Biosimilars offer more cancer treatment options at potentially lower prices. So why aren’t they more accessible?
Oncologists Arturo Loaiza-Bonilla, MD, and Jeffrey B. VanDeusen, MD, PhD, weigh in on the matter in a new policy brief from the Alliance for Patient Access.
Biosimilars, which are follow-on versions of originator biologics, are created from living systems. Biologics, including biosimilars, are typically injected or infused to treat conditions such as arthritis, high cholesterol, migraine or cancer.
Benefits of Biosimilars
Biosimilars stand to benefit both physicians and cancer patients in several ways, the paper explains.
- Increasing treatment options. More treatments mean more opportunities to tailor care.
- Lowering costs. Biosimilars often come at a lower price than innovator products.
- Offering alternatives. If a patient experiences side effects with a biologic, biosimilars may offer a timely substitute.
- Filling logistical gaps. In the case of shortages or supply chain disruptions, as observed during the COVID-19 pandemic, patients can continue treatment without interruption.
Not all these benefits are readily available, however.
Boosting Physician Confidence
Initially, questions about the equal efficacy and rigor of clinical trials for biosimilars slowed uptake. “Oncologists are natural skeptics,” Drs. Loaiza-Bonilla and VanDeusen acknowledge.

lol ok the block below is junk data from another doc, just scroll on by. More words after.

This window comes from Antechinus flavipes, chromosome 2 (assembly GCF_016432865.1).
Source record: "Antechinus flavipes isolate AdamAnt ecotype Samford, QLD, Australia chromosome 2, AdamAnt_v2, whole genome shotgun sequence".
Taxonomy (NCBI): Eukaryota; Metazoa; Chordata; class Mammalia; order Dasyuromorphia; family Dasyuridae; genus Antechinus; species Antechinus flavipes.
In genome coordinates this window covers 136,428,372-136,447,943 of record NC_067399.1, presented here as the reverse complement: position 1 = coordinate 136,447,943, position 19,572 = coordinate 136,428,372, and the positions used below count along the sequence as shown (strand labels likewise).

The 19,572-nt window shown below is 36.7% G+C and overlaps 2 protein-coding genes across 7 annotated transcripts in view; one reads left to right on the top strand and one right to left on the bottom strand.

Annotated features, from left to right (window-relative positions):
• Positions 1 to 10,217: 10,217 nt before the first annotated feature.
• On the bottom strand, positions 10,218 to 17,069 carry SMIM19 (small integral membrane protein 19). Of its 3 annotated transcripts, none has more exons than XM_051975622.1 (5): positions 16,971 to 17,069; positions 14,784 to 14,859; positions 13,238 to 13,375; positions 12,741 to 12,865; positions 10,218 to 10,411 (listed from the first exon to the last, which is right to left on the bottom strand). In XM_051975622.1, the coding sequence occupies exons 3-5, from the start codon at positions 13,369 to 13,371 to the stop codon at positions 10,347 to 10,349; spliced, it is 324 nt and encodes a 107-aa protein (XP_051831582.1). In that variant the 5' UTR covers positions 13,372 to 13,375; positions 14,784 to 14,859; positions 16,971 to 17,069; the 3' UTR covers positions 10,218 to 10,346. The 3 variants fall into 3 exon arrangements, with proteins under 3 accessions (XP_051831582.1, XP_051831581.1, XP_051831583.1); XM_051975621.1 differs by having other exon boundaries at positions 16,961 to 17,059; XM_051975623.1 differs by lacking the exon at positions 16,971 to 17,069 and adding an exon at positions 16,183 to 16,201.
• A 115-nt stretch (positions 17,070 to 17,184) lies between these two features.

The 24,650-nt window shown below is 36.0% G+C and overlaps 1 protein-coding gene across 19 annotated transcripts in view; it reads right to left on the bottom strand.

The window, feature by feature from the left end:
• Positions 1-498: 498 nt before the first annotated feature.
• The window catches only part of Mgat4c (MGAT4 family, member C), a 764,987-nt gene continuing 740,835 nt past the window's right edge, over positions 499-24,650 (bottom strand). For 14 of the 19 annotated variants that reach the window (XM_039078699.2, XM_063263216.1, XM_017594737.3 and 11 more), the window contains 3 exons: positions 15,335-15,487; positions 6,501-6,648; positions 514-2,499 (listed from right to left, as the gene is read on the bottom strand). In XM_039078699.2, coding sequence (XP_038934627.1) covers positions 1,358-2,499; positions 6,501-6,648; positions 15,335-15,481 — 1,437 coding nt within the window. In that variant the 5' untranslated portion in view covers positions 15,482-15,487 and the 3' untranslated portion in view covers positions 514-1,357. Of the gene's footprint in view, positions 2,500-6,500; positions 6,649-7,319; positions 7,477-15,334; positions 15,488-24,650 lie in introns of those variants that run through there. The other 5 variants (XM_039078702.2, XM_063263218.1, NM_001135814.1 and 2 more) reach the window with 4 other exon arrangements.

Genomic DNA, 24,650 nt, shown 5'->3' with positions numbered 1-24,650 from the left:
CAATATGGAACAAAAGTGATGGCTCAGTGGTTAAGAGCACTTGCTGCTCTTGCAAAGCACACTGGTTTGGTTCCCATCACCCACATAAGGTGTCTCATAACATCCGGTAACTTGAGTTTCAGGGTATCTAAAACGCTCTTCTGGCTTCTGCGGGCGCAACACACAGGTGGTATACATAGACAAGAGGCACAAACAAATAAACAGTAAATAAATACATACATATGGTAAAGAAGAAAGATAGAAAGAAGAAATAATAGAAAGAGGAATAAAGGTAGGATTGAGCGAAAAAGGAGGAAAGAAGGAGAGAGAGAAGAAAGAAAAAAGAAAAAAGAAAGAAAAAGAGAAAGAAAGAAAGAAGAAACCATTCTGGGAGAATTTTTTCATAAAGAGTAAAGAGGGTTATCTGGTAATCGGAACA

Confusion can also complicate matters. Time-strapped oncologists may struggle to keep track of new biosimilars, including which biologic innovator product they are connected to, which studies led to which approvals and in which cases the biosimilars’ approved uses vary.
But physicians’ confidence level is rising, the authors note, as they gain more experience using biosimilars with their patients. Robust data can also increase physicians’ comfort with biosimilars. Thus, the paper argues, physicians need a steady stream of real-world data as it becomes available.
More Options, More Health Plan Interference
Having more treatments options, however, doesn’t necessarily mean having your choice of treatment.
Health plans typically select their preferred drug and give it priority coverage, the paper notes. They may also change their preferred drugs periodically, or revise their formulary of approved drugs to exclude certain medications. These changes can result in non-medical switching, where patients must switch drugs or pay more out of pocket to stay on their current treatment.
Physicians and patients who want to challenge the switch must fill out insurance forms, send appeal letters and make calls to the health plan. Not all clinics have the manpower to do so.
On the issue of treatment decisions, the authors are clear. “The best care,” the physicians affirm, “stems from shared decision-making between a patient and a trusted clinician.”
To learn more, read “Biosimilars: Expanding Options for Cancer Care.”